I was inspired by The Go-Go’s; their melodies and their songwriting were amazing, and Missing Persons as well. I heard Missing Persons’ demo before it ever came out. As we were recording “Johnny Are You Queer?” I heard that demo tape and went, “Oh my god. I’m in serious trouble here because this is fantastic!” I am surprised that the ’80s have survived. I think we’re on our third time “falling in love” with the nostalgia. It was an innocent time. I didn’t realize it was so innocent until now. A friend texted me and told me they’re doing a modern remake of Valley Girl. I thought, “How are they going to do it now?” They’d have to add school shooting, opioids, and now a pandemic. I don’t know how they’re going to walk that line. I’m scared to see it!

Is it weird to be an ’80s icon? And to have your reality repackaged and sold back to you?

We live in interesting times! And things move fast. I meet people at clubs when I go out and 20-year-olds know exactly who I am. I wonder, “How do you know me? I disappeared for a long time!”

You sure did. In 2011 you had a funny tweet about “coming back” to the public eye. How do you feel about social media now?

I didn’t realize that people thought of me so kindly until Myspace, really. I had a really odd relationship with the press, corporations, record companies, management, all of that. I didn’t know people still thought nice things about me. It’s been amazing to be able to connect with them!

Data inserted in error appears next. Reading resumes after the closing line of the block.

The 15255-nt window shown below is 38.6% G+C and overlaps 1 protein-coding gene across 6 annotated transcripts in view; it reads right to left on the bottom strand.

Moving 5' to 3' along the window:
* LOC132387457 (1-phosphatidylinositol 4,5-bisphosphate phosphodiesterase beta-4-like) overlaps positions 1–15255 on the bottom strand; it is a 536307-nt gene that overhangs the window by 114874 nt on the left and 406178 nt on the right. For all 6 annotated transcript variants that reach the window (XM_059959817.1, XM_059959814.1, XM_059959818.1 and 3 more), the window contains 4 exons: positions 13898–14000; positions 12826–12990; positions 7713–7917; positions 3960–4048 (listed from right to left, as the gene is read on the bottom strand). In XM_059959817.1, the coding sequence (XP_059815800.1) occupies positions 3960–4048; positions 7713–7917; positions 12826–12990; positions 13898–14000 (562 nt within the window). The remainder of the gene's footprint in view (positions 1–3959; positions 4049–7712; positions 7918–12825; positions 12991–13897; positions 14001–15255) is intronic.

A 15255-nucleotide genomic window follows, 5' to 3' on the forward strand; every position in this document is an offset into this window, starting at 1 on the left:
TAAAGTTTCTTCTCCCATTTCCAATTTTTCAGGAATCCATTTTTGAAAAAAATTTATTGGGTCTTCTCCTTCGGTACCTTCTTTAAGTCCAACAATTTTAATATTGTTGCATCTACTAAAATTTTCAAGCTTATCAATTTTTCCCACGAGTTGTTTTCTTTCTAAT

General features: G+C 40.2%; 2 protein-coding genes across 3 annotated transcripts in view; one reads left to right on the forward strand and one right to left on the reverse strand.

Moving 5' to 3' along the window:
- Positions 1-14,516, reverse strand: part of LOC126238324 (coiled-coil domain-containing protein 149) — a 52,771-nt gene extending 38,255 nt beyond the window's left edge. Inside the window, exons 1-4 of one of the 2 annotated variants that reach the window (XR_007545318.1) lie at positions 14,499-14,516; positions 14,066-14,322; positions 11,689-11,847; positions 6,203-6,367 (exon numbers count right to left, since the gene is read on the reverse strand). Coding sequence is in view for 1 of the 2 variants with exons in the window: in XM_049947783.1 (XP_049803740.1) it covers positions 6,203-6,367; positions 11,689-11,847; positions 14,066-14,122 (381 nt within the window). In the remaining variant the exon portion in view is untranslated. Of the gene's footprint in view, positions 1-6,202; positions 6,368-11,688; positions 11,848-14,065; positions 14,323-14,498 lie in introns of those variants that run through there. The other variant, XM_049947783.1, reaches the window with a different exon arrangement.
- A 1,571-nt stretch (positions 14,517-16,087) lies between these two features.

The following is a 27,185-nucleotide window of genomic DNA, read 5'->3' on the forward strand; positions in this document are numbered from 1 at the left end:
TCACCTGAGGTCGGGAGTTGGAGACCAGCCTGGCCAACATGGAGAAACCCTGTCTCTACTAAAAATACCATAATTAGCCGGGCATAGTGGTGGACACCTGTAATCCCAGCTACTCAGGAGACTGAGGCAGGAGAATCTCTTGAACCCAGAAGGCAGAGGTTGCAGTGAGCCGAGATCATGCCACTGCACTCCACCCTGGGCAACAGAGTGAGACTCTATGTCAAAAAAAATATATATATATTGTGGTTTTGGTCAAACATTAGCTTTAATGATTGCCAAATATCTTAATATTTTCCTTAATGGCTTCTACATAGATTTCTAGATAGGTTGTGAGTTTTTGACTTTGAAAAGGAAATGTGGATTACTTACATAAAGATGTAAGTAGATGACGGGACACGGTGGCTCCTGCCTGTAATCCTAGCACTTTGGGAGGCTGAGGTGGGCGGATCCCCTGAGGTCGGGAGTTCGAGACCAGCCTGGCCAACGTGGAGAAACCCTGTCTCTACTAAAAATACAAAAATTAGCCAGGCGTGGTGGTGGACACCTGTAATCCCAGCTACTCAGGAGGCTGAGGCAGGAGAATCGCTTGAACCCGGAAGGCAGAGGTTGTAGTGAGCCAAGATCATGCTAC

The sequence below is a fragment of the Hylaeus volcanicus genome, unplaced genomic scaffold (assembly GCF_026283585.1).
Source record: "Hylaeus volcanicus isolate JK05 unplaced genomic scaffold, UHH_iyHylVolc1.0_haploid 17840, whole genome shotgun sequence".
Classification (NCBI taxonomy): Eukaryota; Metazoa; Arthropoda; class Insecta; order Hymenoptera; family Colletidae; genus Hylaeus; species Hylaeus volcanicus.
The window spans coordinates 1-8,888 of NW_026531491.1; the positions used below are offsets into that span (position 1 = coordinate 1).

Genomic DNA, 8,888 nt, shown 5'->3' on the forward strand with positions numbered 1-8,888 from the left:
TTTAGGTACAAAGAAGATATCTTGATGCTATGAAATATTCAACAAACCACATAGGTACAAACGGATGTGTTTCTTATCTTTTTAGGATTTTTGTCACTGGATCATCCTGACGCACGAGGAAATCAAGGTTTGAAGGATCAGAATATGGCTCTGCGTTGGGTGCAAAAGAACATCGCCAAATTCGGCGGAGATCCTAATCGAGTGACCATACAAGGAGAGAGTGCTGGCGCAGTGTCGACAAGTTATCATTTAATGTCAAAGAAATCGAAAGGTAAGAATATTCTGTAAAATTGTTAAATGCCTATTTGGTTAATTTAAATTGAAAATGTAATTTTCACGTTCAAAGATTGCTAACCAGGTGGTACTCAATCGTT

Well, we’re sure glad you’re back. What keeps you at it?

I just came back New Year’s Eve 2018, and I’ve really met some incredible people; some of them have become my friends. Ever since I left the music business, I always had a recording studio, so that was my little window to the world. As long as I could still be making music and be around people who had dreams, that was it. I just love being around people who love the process of writing and recording.

Photos courtesy of Josie Cotton

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Founded in 1993, BUST is the inclusive feminist lifestyle trailblazer offering a unique mix of humor, female-focused entertainment, uncensored personal stories, and candid reporting that tells the truth about women’s lives.